The Rolls Royce Phantom VI, what can you really say about it?
It’s a gigantic piece of British luxury car building that takes all the features of the production Rolls Royces such as the Silver Cloud and the Shadow, and ups them ten-fold so that you too can have your very own Palace on wheels that cuts a great swathe through the hustling, bustling traffic! Of course servants, chefs and handmaidens are optional extras!
The Rolls Royce Phantom VI is basically just a retread of the Phantom V, but incorporating a more modern design with the quad headlight clusters, the Rolls Royce V8 from the Silver Shadow, and a modified dashboard. The first Phantom VI’s were launched in 1968, and became the top-class car of the illustrious company, being built on request rather than at a steady production rate like the lower level Shadow and Corniche models. Coachwork was mostly built by Mulliner Park Ward of London, usually in the form of limousines like the one seen here, and was the last Rolls Royce to continue to be produced with a separate chassis, leaving it up to the customer to decide on a specific design of body. There were also several curious Landaulette versions built, which were basically convertible versions of the standard limousines, as well as two cars designed by Frua of Italy, their design looking more like the angular Camargue.
In 1977, a car was presented to Her Majesty Queen Elizabeth II for her Silver Jubilee, this car featuring a higher roofline for the Queen to wave from at passing crowds. This car was the Royal Household’s State Car from 1977 until the introduction of the Bentley State Limousine in 2002 at the Golden Jubilee. When used by the Queen, the conventional Spirit of Ecstasy is replaced by a silver model of St George slaying the Dragon. This car also had the distinction of carrying Prince William and Kate Middleton to Westminster Abbey during the Royal Wedding of 2011. In 1986 the Royal Household took possession of a 2nd Phantom VI, but this car was just the standard limousine. This car gained notoriety in 2010 when Student Protesters attacked the car with the Prince of Wales and Duchess of Cornwall inside, the car being spattered with paint and one of the windows being smashed, but resulted in no injury to either Royal.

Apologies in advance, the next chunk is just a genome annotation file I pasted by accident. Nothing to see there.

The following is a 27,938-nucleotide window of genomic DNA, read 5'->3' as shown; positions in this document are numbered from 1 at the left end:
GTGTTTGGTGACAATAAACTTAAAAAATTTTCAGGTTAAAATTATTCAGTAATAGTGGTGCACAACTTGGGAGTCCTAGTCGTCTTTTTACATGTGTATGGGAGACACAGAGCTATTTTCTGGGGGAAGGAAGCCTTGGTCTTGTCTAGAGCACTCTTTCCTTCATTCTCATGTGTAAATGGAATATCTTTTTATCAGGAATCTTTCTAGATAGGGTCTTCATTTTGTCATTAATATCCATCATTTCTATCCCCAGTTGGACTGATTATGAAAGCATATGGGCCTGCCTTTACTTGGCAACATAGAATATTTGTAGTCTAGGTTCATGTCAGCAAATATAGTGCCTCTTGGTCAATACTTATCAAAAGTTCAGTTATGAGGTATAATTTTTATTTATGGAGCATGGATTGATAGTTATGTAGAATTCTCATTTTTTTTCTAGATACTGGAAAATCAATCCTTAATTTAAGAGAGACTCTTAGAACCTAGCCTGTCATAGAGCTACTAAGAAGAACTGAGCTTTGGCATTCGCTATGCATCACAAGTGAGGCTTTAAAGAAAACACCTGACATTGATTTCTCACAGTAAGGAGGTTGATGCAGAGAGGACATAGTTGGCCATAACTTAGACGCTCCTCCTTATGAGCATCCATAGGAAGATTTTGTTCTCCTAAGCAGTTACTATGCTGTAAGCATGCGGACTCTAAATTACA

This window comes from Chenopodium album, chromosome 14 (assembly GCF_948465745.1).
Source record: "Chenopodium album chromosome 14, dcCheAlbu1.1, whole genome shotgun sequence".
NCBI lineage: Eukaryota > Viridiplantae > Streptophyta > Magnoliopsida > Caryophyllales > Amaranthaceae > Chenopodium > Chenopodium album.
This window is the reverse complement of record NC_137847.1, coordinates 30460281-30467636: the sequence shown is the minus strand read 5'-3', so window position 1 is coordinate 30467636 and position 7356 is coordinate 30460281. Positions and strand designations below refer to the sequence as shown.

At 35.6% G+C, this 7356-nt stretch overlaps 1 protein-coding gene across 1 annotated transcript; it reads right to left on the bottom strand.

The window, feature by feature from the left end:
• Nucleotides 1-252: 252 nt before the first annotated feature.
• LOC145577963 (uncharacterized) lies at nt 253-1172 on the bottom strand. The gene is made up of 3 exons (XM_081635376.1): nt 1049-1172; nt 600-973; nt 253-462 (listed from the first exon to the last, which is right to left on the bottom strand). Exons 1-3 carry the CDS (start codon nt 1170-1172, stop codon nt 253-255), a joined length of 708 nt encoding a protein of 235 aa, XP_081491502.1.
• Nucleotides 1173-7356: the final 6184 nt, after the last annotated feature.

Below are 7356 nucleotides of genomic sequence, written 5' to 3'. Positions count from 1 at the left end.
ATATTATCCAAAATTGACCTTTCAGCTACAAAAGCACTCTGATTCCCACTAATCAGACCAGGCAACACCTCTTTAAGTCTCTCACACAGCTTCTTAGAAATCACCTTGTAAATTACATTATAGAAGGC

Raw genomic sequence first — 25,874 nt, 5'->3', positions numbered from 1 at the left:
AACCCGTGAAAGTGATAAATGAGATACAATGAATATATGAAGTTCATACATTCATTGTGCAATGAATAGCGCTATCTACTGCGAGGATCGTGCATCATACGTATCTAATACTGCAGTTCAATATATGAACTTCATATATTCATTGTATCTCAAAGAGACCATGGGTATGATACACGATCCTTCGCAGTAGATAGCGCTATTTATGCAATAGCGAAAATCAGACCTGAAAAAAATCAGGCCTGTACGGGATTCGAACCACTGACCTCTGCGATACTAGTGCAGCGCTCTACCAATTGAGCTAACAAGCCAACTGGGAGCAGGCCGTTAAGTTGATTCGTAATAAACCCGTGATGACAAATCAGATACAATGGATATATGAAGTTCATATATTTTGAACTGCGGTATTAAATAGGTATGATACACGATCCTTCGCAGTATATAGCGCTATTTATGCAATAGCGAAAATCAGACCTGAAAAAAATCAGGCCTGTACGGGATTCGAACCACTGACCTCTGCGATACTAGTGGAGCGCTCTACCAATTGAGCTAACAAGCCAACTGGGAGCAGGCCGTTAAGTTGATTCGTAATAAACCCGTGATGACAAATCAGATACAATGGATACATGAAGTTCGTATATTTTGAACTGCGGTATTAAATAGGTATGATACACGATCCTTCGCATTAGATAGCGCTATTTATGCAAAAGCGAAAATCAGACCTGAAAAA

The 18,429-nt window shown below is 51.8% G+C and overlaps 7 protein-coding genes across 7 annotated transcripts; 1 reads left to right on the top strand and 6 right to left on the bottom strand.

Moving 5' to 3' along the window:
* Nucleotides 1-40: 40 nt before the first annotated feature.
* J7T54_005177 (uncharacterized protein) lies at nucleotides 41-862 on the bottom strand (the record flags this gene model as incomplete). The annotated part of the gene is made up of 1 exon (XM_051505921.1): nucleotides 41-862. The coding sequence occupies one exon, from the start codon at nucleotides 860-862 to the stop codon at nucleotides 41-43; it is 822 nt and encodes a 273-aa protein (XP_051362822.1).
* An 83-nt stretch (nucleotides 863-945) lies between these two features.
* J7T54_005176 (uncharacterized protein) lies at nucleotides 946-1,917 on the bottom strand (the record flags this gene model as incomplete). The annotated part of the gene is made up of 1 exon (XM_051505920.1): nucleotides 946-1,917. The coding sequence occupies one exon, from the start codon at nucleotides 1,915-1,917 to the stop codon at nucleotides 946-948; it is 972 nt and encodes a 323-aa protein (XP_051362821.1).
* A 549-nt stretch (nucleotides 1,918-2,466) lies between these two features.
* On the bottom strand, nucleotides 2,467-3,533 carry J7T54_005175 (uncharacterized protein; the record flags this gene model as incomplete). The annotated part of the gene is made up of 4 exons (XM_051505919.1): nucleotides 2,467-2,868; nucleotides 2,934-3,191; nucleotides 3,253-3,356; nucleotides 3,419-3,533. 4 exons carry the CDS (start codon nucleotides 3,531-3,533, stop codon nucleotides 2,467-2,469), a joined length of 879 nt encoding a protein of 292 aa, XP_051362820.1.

Most of these cars however were owned by either state officials such as ambassadors, governors, ministers and prime ministers (usually in the Commonwealth but also in many other nations such as Switzerland), or they were owned by incredibly, incredibly rich people who had a desire for something absolutely massive and disproportionate in terms of what it would be used for!
Eventually the Phantom VI came to the end of its official production life in 1990, with 374 examples built, an average of 17 cars per year over 22 years. However, individual models continued to be built, including the illusive and very, very strange Rolls Royce Cloudesque, one of four Phantom VI’s that were built Post-Production for the Sultan of Brunei, a man who has gained a reputation for having owned a fleet of 1,000 Rolls Royce Silver Spirits in his Royal Household! He must really burn through those cars!
Today, unless the Royal Family is out on a day trip, you’d be very, very lucky to find these in everyday use. I was once again incredibly lucky to catch this one on the forecourt of the Dorchester Hotel, where many exotic luxury cars usually find themselves while their insanely rich owners spend a few days in London.